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Centennial Farm Story

Five Generations of Farmers

We’re proud to power Mason Farm that dates to 1861

Farming has been in the Cheney family’s blood for five generations — and counting.

The 2,800-acre Mason farm that grows corn, soybeans and sunflowers has been home to a handful of Cheney families dating back to 1861.

Located in Ingham County, the Cheney farm is one of Michigan’s 676 certified sesquicentennial farms – owned by the same family for 150 years. There are about 7,000 registered centennial farms (100 years) and four of them are registered as bicentennial farms (200 years).

Dave Cheney, the farm’s current owner, is proud of his farming heritage and plans on passing the torch to his 29-year-old nephew Chris Nammack.

“I’ve never wanted to be anything else other than a farmer,” Cheney said.

Hooked at an Early Age

Cheney used his money to purchase a baler when he was in the eighth grade.

He baled hay and his father Richard paid for his work.

“I was hooked from the beginning,” the younger Cheney said. “I guess it was in my blood at an early age and never left.”

Cheney said his family, like many farmers in Mason, has a great relationship with Consumers Energy.

Our deep ties with the farming community go all the way back to Feb. 4, 1927, when we constructed a seven-mile electric line between Mason and Dansville to provide power to local farmers. Until then, the only farmers with electricity lived on the edge of the village.

Long, Proud Partnership

While the original Mason-Dansville line didn’t run through the Cheney farm, Dave Cheney said Consumers Energy has supported farmers over the years.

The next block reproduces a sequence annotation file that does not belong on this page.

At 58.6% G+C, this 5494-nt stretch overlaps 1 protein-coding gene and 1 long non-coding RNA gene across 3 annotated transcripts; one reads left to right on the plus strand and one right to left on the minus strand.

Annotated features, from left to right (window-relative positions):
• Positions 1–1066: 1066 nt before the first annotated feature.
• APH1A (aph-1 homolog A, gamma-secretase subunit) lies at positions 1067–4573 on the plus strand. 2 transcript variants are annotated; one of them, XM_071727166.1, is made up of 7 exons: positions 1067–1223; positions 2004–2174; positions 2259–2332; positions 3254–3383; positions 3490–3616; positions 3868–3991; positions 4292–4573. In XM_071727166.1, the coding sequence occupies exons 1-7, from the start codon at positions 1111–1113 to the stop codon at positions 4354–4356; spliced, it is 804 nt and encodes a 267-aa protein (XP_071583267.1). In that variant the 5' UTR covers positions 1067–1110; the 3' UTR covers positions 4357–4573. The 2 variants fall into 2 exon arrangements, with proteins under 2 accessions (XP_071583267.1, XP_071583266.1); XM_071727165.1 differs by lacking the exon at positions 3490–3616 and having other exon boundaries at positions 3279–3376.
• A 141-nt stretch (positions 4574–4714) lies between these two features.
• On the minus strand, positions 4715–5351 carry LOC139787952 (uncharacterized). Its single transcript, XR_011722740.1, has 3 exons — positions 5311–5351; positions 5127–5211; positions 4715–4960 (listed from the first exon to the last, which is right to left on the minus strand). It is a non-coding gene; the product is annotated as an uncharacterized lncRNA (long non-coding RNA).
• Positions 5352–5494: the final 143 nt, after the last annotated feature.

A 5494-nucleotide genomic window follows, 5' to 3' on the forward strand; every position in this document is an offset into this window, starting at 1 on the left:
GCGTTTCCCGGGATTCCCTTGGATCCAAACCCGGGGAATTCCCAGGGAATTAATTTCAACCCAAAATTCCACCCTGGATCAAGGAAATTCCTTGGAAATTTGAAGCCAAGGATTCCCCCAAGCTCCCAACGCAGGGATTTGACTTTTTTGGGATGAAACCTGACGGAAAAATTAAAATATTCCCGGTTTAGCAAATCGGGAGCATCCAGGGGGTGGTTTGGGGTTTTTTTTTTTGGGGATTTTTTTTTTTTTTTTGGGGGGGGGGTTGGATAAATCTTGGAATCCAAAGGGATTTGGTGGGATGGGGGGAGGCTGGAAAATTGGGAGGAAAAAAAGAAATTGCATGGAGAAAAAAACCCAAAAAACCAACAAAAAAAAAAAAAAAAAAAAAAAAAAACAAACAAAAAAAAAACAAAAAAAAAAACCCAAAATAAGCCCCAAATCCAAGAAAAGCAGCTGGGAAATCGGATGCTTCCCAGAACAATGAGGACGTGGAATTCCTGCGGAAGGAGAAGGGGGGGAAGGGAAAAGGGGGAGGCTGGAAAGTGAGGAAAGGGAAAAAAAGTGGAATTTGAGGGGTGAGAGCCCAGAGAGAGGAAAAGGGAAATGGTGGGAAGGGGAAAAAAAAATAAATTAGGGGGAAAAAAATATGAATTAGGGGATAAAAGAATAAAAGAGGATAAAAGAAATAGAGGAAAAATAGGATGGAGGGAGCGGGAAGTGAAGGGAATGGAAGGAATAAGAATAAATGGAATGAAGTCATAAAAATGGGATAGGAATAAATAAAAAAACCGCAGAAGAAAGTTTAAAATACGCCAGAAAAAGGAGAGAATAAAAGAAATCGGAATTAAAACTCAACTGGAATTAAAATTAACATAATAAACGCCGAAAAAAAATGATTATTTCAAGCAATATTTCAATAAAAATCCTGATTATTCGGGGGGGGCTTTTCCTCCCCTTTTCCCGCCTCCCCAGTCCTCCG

“It’s been a solid relationship,” he said. “And I look forward to building on it in the future.”

Additionally, farmers have had positive interactions with the Centennial Farm Program, which fulfills requests for signs to certify farms as centennial, sesquicentennial or bicentennial.

“Michigan farms are part of the bedrock of our economy as well as deeply ingrained in our culture and sense of place,” said Larry J. Wagenaar, executive director of the Historical Society of Michigan, which oversees the program. “The Centennial Farm Program is an outstanding opportunity for us to recognize farms and farm families that have stood the test of time.

“Having the support and partnership of the Consumers Energy Foundation has also been critical in the program’s success.”

Cheney is proud of the 150-year sign in front of his family’s farm.

“It’s something that I wanted to put up as a remembrance to all the hard work that took place here and what is taking place here today,” he said. “It’s a point of pride. A lot of people have had a hand in making this place successful. It’s a thank you to them.”

For more information on the ways we are helping the agricultural community click here.

To see how farmers can save energy and money with our energy efficiency support, click here.

To learn more about the centennial farm program click here.